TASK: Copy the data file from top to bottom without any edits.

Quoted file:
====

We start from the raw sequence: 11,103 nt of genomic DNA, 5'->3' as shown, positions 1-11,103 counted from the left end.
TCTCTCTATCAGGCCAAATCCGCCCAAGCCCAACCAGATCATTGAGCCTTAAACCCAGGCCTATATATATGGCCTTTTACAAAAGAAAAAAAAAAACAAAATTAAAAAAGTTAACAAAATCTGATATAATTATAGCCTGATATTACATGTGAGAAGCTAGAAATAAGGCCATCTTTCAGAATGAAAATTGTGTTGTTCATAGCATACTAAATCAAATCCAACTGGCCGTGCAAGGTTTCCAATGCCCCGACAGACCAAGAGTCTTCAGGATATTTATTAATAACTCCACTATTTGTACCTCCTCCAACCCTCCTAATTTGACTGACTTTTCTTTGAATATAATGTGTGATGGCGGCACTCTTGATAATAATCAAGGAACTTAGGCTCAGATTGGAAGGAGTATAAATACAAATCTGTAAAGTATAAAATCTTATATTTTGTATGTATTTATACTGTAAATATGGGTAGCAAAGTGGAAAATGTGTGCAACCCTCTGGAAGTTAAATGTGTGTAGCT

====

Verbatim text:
We start from the raw sequence: 11,103 nt of genomic DNA, 5'->3' as shown, positions 1-11,103 counted from the left end.
TCTCTCTATCAGGCCAAATCCGCCCAAGCCCAACCAGATCATTGAGCCTTAAACCCAGGCCTATATATATGGCCTTTTACAAAAGAAAAAAAAAAACAAAATTAAAAAAGTTAACAAAATCTGATATAATTATAGCCTGATATTACATGTGAGAAGCTAGAAATAAGGCCATCTTTCAGAATGAAAATTGTGTTGTTCATAGCATACTAAATCAAATCCAACTGGCCGTGCAAGGTTTCCAATGCCCCGACAGACCAAGAGTCTTCAGGATATTTATTAATAACTCCACTATTTGTACCTCCTCCAACCCTCCTAATTTGACTGACTTTTCTTTGAATATAATGTGTGATGGCGGCACTCTTGATAATAATCAAGGAACTTAGGCTCAGATTGGAAGGAGTATAAATACAAATCTGTAAAGTATAAAATCTTATATTTTGTATGTATTTATACTGTAAATATGGGTAGCAAAGTGGAAAATGTGTGCAACCCTCTGGAAGTTAAATGTGTGTAGCT